Ranked-Choice Working Group Formed

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Governor Ned Lamont announced on June 6 the formation of a working group to explore options to create a ranked-choice voting system in Connecticut.

Officially the Governor’s Working Group on Ranked-Choice Voting, the panel is tasked with developing a legislative proposal by the end of the year that would apply to caucuses, conventions, primaries, and certain municipal elections. Its recommendations and report would be submitted to the General Assembly for consideration in its session that begins in January.

How it works

In typical ranked-choice voting in a single-seat election (e.g., for governor or senator), rather than marking the ballot for only one candidate, voters rank all candidates in order of preference. If a candidate is the first choice of more than half of ballots cast, he or she wins. Otherwise, there is, in effect, an instant runoff.

The candidate with the lowest number of first-choice votes is eliminated. The second choices on ballots cast for him or her are distributed to the remaining candidates. If this puts the new leader over the 50 percent mark, it’s over. Otherwise, the candidate now at the bottom is eliminated, and the process repeats until someone wins a majority.

It works essentially the same way when more than one candidate can be elected to office (e.g., municipal boards), but the main difference is that the threshold to win is less than 50 percent, although limits on electing more than a majority from one party still apply. (Weston’s limit is a bare majority. State law is slightly more permissive for larger elected boards.)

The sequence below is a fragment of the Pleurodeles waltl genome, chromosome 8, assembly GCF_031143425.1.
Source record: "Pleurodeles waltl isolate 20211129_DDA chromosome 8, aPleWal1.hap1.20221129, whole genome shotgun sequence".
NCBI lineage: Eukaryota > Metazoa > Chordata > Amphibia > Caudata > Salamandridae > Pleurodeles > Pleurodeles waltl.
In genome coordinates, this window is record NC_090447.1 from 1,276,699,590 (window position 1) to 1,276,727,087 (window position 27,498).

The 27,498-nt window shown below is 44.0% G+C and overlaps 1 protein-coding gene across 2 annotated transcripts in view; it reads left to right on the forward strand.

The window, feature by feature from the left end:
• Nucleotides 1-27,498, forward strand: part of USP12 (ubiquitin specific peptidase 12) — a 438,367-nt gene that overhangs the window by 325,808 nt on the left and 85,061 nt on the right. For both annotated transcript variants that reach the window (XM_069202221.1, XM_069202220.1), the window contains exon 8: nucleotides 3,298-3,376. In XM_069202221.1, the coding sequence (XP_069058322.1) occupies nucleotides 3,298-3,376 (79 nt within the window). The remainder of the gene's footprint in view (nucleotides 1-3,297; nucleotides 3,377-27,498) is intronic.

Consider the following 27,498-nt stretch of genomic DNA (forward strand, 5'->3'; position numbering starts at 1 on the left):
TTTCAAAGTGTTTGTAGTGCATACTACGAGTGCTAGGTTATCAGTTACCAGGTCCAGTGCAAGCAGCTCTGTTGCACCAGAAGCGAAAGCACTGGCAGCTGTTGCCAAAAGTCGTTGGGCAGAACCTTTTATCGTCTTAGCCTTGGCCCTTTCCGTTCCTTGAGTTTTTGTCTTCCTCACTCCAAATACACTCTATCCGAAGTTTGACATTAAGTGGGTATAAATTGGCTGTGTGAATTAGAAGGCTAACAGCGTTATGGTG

Growing support

Governor Lamont said 29 states currently use ranked-choice voting, at least in certain primaries and elections. In Connecticut, legislation drafted by bipartisan co-sponsors was introduced in 2023, but did not progress beyond a committee hearing.

“Ranked-choice voting is an increasingly popular procedure among various political parties that enables voters to have all their preferences fully considered when choosing candidates for elected office,” said the governor in a statement. “There is a growing consensus in Connecticut that enacting this system will benefit voters.”

Initial members

The governor said the ranked-choice working group may expand over time, but at inception consists of these members:

  • Co-Chair: State Senator Cathy Osten (D-Sprague)
  • Co-Chair: State Senator Tony Hwang (R-Fairfield)
  • Vice Chair: Monte Frank (Past president of the Connecticut Bar Association and 2018 candidate for lieutenant governor under the Griebel-Frank for CT Party)
  • Lt. Governor Susan Bysiewicz or designee
  • Secretary of the State Stephanie Thomas or designee
  • State Representative Aundré Bumgardner (D-Groton, Stonington)
  • State Representative Hilda Santiago (D-Meriden)
  • Annalisa Stravato (Republican Registrar of Voters for the Town of Wilton, executive vice president of the Registrar of Voters Association of Connecticut, and former vice chair of the Connecticut Republican Party)
  • Alexander Russell (Director of the UConn Center for Voting Technology Research)
  • Dan Rosenthal (Former Democratic First Selectman for the Town of Newtown)
  • Lindsay Farrell (Senior political strategist for the national Working Families Party)
  • Ann Reed (Vice president of advocacy for the League of Women Voters of Connecticut)
  • Patricia Spruance (Town Clerk for the Town of Windham and president of the Connecticut Town Clerks Association)
  • Cheri Quickmire (Executive director of Common Cause in Connecticut)

Meetings of the working group will be open to the public. The first meeting is tentatively planned to be held on June 14.

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